A software developer turned climate scientist helped coin the term “ocean acidification.” Ken Caldeira, then a consultant for the Department of Energy, was studying the potential for burying carbon emissions in the deep sea and how that might affect ocean pH (Kolbert, 2006). He compared his results to the current changes happening at the ocean surface from normal carbon emissions. He submitted his work to Nature, but his editors were so intrigued by his surface ocean calculations they asked him to scrap the deep-sea research. The subtitle of Caldeira’s subsequent paper was alarming: “The coming centuries may see more ocean acidification than the past 300 million years.” In the 2003 paper, Caldeira’s model predicted a drop of .4 pH units by 2100 and .7 units by 2250.
Since then, Caldeira has become an outspoken advocate for the oceans. He likes to compare what’s happening today to the time 65 million years ago when an asteroid struck the earth and carbon dioxide levels rose dramatically, causing ocean acidification and mass extinctions.
“Nearly everything with a calcium carbonate shell or skeleton disappeared,” he told a US House of Representatives committee last year. “Coral reefs weren’t seen again for two million years. You have to go back to events like this, many tens of millions of years ago, to find anything comparable to what we are doing to ocean chemistry today with our carbon dioxide emissions.”
Much of what’s known about corals in an acidifying ocean was discovered in the Arizona desert in the 1990s, in a sealed environment designed to mimic conditions on Earth, called Biosphere 2. Here, in a world with a fake ocean and atmosphere, eight people lived for two years. Over time, carbon dioxide levels soared and the pH of the “ocean,” simulated inside a stainless-steel tank, dropped.
A then-Columbia University scientist, Chris Langdon, tried to correct the ocean’s pH by adding baking soda and baking powder. Boosting the alkalinity not only restored pH but also restored coral growth. To test his hypothesis, that coral reef-building depended on the saturation state of water, he spent three years measuring coral growth in varied states of saturation. His paper, published in 2000, generated such a stir that he spent another two years replicating the results. In a 2003 paper published in the journal Global Biogeochemical Cycles, he found that calcification declined 800 percent in response to an elevated atmospheric carbon dioxide level of 658 ppm.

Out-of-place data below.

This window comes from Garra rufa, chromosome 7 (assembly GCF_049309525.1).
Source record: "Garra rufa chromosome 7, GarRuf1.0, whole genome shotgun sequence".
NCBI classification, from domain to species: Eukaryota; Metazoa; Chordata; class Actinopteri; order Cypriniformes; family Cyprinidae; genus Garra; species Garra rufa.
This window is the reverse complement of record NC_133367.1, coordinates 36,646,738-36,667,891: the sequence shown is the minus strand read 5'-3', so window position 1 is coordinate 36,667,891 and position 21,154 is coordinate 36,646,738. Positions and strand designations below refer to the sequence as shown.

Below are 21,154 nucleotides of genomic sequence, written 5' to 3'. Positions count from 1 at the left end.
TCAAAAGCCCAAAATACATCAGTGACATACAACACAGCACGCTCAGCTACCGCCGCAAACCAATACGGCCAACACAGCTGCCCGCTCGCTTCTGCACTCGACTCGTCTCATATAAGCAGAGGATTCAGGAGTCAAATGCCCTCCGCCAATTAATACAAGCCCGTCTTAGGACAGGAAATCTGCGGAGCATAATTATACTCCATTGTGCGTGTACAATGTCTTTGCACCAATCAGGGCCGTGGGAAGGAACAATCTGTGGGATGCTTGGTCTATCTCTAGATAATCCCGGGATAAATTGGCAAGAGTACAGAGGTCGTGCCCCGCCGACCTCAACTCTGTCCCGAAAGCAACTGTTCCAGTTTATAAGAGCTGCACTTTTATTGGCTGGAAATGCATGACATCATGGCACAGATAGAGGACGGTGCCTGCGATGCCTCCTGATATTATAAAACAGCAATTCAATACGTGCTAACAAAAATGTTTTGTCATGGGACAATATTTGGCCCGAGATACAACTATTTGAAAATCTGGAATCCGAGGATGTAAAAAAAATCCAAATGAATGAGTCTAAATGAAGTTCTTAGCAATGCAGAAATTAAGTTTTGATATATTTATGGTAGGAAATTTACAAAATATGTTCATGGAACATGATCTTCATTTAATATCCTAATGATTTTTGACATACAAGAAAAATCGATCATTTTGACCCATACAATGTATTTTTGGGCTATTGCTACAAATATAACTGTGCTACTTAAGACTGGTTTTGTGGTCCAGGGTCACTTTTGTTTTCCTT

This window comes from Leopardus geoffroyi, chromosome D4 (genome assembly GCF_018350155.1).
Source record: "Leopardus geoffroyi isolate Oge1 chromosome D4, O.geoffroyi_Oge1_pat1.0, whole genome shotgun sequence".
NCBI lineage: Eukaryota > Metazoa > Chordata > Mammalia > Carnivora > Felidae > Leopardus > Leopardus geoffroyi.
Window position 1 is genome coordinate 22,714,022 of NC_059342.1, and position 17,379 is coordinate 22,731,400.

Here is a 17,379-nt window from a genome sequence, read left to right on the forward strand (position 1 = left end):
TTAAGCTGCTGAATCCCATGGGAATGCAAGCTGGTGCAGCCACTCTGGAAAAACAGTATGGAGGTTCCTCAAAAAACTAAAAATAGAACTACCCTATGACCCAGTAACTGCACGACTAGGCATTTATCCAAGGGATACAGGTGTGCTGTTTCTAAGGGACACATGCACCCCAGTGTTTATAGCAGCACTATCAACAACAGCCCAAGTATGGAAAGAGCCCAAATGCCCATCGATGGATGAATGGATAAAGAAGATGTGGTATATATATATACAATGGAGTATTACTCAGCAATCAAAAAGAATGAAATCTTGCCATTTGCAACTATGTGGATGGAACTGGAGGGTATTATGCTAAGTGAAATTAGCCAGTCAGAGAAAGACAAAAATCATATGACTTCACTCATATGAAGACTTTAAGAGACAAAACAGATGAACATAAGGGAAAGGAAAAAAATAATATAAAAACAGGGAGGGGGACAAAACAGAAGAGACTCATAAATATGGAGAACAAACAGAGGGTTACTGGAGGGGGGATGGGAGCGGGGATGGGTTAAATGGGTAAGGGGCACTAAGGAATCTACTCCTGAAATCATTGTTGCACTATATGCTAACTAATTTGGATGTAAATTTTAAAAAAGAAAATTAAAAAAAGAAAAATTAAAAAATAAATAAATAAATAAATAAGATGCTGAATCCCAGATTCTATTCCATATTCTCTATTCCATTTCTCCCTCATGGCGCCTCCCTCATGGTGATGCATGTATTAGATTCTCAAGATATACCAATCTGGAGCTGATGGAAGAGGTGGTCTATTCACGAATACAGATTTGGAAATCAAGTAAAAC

A German marine biologist, Ulf Riebesell, documented a similar effect on coccolithophores, a species of phytoplankton covered in plate-like armor made of calcite (Kolbert, 2006).
The urgency of the problem became apparent. In 2004, scientists from around the world gathered for the first-ever symposium on ocean acidification to compare notes and discuss research priorities for the future. The journal Nature called it, “a turning point in expanding awareness among scientists about acidification.”
At the second symposium, held last year in Monaco, more than 150 top researchers signed a declaration that received wide media attention: “We scientists who met in Monaco to review what is known about ocean acidification declare that we are deeply concerned by recent, rapid changes in ocean chemistry and their potential, within decades, to severely affect marine organisms, food webs, biodiversity and fisheries.”
“The chemistry is so fundamental and changes so rapid and severe that impacts on organisms appear unavoidable,” James Orr, chairman of the symposium, told the BBC. “The questions are now how bad will it be and how soon will it happen.”